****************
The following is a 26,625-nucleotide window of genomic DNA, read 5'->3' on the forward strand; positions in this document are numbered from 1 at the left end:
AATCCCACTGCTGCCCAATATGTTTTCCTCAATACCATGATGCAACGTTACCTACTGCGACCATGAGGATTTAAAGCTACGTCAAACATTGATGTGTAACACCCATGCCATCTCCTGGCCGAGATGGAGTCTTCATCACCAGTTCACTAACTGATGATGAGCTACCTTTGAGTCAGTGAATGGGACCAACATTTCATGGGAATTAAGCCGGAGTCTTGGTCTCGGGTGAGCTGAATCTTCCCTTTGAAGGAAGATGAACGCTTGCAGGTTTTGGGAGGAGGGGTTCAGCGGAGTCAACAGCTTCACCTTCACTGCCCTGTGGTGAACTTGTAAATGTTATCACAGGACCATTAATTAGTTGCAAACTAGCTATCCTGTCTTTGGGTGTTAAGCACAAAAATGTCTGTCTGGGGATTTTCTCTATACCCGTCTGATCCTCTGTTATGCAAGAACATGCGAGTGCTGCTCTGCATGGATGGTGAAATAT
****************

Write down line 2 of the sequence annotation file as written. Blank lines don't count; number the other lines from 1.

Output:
AATCCCACTGCTGCCCAATATGTTTTCCTCAATACCATGATGCAACGTTACCTACTGCGACCATGAGGATTTAAAGCTACGTCAAACATTGATGTGTAACACCCATGCCATCTCCTGGCCGAGATGGAGTCTTCATCACCAGTTCACTAACTGATGATGAGCTACCTTTGAGTCAGTGAATGGGACCAACATTTCATGGGAATTAAGCCGGAGTCTTGGTCTCGGGTGAGCTGAATCTTCCCTTTGAAGGAAGATGAACGCTTGCAGGTTTTGGGAGGAGGGGTTCAGCGGAGTCAACAGCTTCACCTTCACTGCCCTGTGGTGAACTTGTAAATGTTATCACAGGACCATTAATTAGTTGCAAACTAGCTATCCTGTCTTTGGGTGTTAAGCACAAAAATGTCTGTCTGGGGATTTTCTCTATACCCGTCTGATCCTCTGTTATGCAAGAACATGCGAGTGCTGCTCTGCATGGATGGTGAAATAT